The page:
1. What is wood carving?
Wood carving is a particular part of what we largely consider to be "woodwork" in general.
Carving is less about joinery or putting many parts together and more about making one thing from a single piece of wood, finding shapes that exist inside, revealing a form from within the material.
Ultimately, it's a reductive, sculptural process, chipping away of bits from the old proverbial block. It is a craft that is very ancient and far-reaching in part because of its accessibility. Material actually does grow on trees and it is available regionally, if not in your own backyard. Few tools are needed, especially to start, and it can also be a great introduction to the world of woodwork, design, and sculpture in general.
2. What basic tools would you recommend for a beginner?
Sharpening stones first -- think about these as an integral part of your tool kit. A dull knife is worse than just useless, it is dangerous (I like to use "water" stones; at least get medium and fine). Then, much can be accomplished with a small 1-1/2-inch carving knife; this is the knife that I use for 90 percent of small projects, and I would also suggest a 3/4-inch gouge or a hook knife to start. I like to divide the work into "inside curve," or concave work, and "outside curve," or convex; each is particular. You will need a tool that will help accomplish each shape. A flat knife can work outside curves, while the hook knife or gouge is for inside curves. Start with the basics and add to your tool kit as your skill level increases and you know what you want to work on.
It can take some time to get the hang of carving, making cuts safely and removing material efficiently. Give yourself the ability to experiment with just what a tool will do with out having to realize a project. Make practice cuts to get the idea of how it works and if it is sharp enough, which it will not be because carving tools can never be sharp enough. You will not really get the hang of carving until you know how to correctly sharpen your tools.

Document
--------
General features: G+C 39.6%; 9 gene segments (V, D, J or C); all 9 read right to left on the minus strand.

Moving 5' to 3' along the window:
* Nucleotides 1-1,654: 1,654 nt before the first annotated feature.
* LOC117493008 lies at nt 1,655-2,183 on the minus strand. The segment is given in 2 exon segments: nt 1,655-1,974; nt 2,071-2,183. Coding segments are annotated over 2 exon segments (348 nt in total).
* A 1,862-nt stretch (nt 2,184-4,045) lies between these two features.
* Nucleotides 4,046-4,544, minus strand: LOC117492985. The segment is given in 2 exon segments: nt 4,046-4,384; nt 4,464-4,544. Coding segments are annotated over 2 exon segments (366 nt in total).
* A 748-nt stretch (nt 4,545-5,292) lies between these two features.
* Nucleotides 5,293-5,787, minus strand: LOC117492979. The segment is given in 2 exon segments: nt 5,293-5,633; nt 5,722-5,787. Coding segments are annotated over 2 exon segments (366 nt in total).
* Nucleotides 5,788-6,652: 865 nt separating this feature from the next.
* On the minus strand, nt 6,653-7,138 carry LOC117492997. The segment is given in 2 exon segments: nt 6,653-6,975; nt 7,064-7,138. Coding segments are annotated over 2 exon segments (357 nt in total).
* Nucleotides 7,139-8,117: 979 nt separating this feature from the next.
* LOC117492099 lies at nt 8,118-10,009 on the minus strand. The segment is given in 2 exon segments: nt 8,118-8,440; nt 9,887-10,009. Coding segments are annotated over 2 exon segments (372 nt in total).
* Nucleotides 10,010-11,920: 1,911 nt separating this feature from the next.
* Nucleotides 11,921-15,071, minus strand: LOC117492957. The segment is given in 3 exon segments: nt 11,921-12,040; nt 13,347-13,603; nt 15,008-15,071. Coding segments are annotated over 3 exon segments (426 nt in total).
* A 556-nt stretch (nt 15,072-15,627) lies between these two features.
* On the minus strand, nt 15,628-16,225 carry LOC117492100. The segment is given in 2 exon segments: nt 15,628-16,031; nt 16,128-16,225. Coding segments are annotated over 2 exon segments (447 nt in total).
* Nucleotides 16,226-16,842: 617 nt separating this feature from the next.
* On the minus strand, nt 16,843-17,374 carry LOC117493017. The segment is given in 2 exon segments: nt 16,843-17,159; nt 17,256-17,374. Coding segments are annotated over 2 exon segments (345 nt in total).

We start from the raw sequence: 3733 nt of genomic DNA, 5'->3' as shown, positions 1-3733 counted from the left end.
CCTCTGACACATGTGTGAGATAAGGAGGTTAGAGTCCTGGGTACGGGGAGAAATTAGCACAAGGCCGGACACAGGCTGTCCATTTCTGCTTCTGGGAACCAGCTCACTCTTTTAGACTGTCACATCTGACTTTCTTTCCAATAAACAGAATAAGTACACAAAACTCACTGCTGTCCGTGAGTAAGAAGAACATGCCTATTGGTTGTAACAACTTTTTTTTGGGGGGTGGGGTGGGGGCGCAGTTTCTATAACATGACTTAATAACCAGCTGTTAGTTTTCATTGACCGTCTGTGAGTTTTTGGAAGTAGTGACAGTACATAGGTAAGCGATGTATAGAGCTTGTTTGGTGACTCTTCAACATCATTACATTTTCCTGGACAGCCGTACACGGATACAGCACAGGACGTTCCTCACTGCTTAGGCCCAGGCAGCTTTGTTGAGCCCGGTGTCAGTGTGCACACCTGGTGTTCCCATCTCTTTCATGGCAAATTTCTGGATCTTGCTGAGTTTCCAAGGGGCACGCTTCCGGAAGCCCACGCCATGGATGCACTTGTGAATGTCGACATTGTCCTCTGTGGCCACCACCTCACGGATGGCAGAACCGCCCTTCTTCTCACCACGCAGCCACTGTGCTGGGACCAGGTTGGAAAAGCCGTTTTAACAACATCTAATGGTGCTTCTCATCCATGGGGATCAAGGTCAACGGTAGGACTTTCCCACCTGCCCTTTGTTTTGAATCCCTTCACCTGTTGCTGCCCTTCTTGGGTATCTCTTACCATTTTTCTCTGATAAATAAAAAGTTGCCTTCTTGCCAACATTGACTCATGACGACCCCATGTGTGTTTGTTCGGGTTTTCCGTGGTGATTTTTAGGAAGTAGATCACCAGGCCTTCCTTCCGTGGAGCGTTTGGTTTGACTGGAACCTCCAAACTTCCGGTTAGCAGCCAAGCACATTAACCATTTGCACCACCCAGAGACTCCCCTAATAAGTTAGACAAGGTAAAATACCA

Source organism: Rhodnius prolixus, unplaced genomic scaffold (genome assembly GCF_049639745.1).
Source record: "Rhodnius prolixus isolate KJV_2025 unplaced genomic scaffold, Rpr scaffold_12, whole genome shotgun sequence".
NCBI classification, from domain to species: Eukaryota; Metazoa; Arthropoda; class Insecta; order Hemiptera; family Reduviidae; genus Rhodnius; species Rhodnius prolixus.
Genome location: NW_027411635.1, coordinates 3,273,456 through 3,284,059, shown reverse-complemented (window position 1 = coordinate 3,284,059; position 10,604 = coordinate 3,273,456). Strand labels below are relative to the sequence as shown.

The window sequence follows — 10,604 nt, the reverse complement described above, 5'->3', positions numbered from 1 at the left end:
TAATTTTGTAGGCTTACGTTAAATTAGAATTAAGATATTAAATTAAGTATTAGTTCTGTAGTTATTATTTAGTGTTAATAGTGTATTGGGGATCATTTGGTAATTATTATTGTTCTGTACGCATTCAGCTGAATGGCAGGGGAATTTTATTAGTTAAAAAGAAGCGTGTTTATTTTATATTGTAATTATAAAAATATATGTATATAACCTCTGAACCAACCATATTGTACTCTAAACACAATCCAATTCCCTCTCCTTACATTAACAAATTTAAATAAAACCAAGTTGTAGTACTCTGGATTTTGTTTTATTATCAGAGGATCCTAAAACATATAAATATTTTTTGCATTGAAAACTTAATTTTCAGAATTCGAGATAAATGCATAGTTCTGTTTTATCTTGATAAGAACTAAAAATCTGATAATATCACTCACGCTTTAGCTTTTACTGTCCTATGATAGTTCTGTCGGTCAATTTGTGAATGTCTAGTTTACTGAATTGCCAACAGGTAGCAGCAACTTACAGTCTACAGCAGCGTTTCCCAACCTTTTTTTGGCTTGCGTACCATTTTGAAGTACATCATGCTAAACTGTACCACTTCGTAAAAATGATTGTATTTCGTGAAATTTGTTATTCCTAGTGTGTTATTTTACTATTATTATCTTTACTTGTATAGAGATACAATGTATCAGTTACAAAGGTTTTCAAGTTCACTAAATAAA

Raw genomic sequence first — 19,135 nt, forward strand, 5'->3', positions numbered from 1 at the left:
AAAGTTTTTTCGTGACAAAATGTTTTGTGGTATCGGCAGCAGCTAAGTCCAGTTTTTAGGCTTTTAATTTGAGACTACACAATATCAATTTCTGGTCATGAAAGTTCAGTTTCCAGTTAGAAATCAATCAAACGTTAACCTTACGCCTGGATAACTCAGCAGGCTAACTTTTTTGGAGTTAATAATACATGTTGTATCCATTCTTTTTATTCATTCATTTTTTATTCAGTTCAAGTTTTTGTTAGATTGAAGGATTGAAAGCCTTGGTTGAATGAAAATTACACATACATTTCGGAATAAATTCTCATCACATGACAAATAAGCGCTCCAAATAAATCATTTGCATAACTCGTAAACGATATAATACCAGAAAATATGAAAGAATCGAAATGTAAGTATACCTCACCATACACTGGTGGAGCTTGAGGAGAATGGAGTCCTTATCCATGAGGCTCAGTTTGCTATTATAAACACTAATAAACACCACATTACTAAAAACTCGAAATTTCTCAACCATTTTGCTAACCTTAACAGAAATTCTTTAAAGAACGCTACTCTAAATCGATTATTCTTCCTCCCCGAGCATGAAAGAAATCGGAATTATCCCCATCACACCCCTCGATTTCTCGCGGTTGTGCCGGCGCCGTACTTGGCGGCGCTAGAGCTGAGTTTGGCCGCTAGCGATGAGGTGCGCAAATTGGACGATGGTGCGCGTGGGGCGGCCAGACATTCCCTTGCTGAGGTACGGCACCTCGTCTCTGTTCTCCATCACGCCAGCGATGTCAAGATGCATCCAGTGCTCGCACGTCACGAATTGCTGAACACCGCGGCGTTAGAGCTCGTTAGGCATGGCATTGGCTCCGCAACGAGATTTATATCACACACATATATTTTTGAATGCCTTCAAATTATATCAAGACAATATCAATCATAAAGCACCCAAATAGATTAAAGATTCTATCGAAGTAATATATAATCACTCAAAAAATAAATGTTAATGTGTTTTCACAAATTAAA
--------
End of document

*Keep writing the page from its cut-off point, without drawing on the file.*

3. What should we know about wood, and how it is used?
Choosing the right piece of wood, or scaling a project to match the material or tools that you have. For instance, you would not start with a whole log if you just wanted to make a toothpick nor should you try to carve a canoe with a pen knife.
Hard or soft, wet or dry are the main, most basic categories of material. There are many different types of wood to meet all different needs. In the end, all wood can be carved. Seasoned wood has previously been through a drying process, it can be carved and put right to use. Green wood is fresh cut and quite literally "wet." Although it may be easier to carve, it still needs to be dried after it is worked. Tighter-grained hard woods are more suitable for carving fine detail or holding small fragile shapes; softer more fibrous woods tend to work better for larger more gestural carving. I like being adventurous and trying material that I haven't used before. I am attracted to many qualities about a type of wood other than just its color. The nature and direction of its "grain," what kind of tree does it come from, what part of the tree it is from, its workability, durability, and its scent, are all important to me. Think about cherry as a tree and then as a wood, how about persimmon or holly?
4. What techniques should someone learn and eventually master?